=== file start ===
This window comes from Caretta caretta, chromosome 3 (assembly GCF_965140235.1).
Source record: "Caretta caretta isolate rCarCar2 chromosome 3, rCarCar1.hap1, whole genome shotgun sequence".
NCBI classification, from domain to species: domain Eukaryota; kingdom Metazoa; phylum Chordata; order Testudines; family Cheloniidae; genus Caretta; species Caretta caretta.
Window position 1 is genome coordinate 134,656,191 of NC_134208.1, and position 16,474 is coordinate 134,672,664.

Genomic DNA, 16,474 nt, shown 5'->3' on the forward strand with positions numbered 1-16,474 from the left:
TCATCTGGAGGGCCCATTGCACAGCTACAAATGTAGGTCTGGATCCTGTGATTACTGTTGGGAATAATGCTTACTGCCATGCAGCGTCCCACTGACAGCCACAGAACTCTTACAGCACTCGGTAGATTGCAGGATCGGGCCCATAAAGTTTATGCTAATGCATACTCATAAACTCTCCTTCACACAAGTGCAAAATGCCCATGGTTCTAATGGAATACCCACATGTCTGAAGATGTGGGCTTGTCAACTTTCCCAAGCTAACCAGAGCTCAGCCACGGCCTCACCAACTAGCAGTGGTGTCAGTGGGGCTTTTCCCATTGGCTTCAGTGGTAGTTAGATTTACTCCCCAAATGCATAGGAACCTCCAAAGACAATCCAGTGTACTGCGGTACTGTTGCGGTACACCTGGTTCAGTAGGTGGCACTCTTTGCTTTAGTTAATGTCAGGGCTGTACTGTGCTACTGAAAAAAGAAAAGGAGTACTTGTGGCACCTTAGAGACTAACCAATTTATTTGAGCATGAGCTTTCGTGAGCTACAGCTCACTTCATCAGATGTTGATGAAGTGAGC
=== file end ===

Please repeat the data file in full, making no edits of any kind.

This window comes from Caretta caretta, chromosome 3 (assembly GCF_965140235.1).
Source record: "Caretta caretta isolate rCarCar2 chromosome 3, rCarCar1.hap1, whole genome shotgun sequence".
NCBI classification, from domain to species: domain Eukaryota; kingdom Metazoa; phylum Chordata; order Testudines; family Cheloniidae; genus Caretta; species Caretta caretta.
Window position 1 is genome coordinate 134,656,191 of NC_134208.1, and position 16,474 is coordinate 134,672,664.

Genomic DNA, 16,474 nt, shown 5'->3' on the forward strand with positions numbered 1-16,474 from the left:
TCATCTGGAGGGCCCATTGCACAGCTACAAATGTAGGTCTGGATCCTGTGATTACTGTTGGGAATAATGCTTACTGCCATGCAGCGTCCCACTGACAGCCACAGAACTCTTACAGCACTCGGTAGATTGCAGGATCGGGCCCATAAAGTTTATGCTAATGCATACTCATAAACTCTCCTTCACACAAGTGCAAAATGCCCATGGTTCTAATGGAATACCCACATGTCTGAAGATGTGGGCTTGTCAACTTTCCCAAGCTAACCAGAGCTCAGCCACGGCCTCACCAACTAGCAGTGGTGTCAGTGGGGCTTTTCCCATTGGCTTCAGTGGTAGTTAGATTTACTCCCCAAATGCATAGGAACCTCCAAAGACAATCCAGTGTACTGCGGTACTGTTGCGGTACACCTGGTTCAGTAGGTGGCACTCTTTGCTTTAGTTAATGTCAGGGCTGTACTGTGCTACTGAAAAAAGAAAAGGAGTACTTGTGGCACCTTAGAGACTAACCAATTTATTTGAGCATGAGCTTTCGTGAGCTACAGCTCACTTCATCAGATGTTGATGAAGTGAGC